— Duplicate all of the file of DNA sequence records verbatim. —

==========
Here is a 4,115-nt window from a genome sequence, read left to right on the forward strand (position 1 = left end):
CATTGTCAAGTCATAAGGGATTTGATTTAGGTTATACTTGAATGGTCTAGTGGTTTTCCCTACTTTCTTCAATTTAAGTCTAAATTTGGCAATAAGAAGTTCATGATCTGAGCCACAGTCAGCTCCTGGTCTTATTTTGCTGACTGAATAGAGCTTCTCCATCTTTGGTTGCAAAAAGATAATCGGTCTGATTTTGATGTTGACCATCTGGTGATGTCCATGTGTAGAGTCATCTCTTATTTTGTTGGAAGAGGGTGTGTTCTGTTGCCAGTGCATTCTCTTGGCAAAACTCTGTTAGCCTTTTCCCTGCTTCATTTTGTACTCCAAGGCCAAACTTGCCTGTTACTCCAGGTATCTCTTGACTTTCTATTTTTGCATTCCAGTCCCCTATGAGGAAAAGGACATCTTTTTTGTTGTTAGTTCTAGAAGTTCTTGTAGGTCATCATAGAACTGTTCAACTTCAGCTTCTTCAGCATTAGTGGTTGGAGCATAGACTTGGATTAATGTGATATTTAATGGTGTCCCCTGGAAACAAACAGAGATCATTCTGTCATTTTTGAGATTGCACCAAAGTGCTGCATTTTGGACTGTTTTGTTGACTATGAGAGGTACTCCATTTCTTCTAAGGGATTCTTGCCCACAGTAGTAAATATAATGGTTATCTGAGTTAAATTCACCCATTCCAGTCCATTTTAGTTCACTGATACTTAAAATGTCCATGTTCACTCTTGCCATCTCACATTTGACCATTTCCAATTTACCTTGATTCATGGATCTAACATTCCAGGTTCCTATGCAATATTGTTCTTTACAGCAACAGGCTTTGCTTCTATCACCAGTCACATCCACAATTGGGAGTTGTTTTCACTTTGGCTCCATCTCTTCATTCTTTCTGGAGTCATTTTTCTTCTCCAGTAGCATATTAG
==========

Here is a 4,115-nt window from a genome sequence, read left to right on the forward strand (position 1 = left end):
CATTGTCAAGTCATAAGGGATTTGATTTAGGTTATACTTGAATGGTCTAGTGGTTTTCCCTACTTTCTTCAATTTAAGTCTAAATTTGGCAATAAGAAGTTCATGATCTGAGCCACAGTCAGCTCCTGGTCTTATTTTGCTGACTGAATAGAGCTTCTCCATCTTTGGTTGCAAAAAGATAATCGGTCTGATTTTGATGTTGACCATCTGGTGATGTCCATGTGTAGAGTCATCTCTTATTTTGTTGGAAGAGGGTGTGTTCTGTTGCCAGTGCATTCTCTTGGCAAAACTCTGTTAGCCTTTTCCCTGCTTCATTTTGTACTCCAAGGCCAAACTTGCCTGTTACTCCAGGTATCTCTTGACTTTCTATTTTTGCATTCCAGTCCCCTATGAGGAAAAGGACATCTTTTTTGTTGTTAGTTCTAGAAGTTCTTGTAGGTCATCATAGAACTGTTCAACTTCAGCTTCTTCAGCATTAGTGGTTGGAGCATAGACTTGGATTAATGTGATATTTAATGGTGTCCCCTGGAAACAAACAGAGATCATTCTGTCATTTTTGAGATTGCACCAAAGTGCTGCATTTTGGACTGTTTTGTTGACTATGAGAGGTACTCCATTTCTTCTAAGGGATTCTTGCCCACAGTAGTAAATATAATGGTTATCTGAGTTAAATTCACCCATTCCAGTCCATTTTAGTTCACTGATACTTAAAATGTCCATGTTCACTCTTGCCATCTCACATTTGACCATTTCCAATTTACCTTGATTCATGGATCTAACATTCCAGGTTCCTATGCAATATTGTTCTTTACAGCAACAGGCTTTGCTTCTATCACCAGTCACATCCACAATTGGGAGTTGTTTTCACTTTGGCTCCATCTCTTCATTCTTTCTGGAGTCATTTTTCTTCTCCAGTAGCATATTAG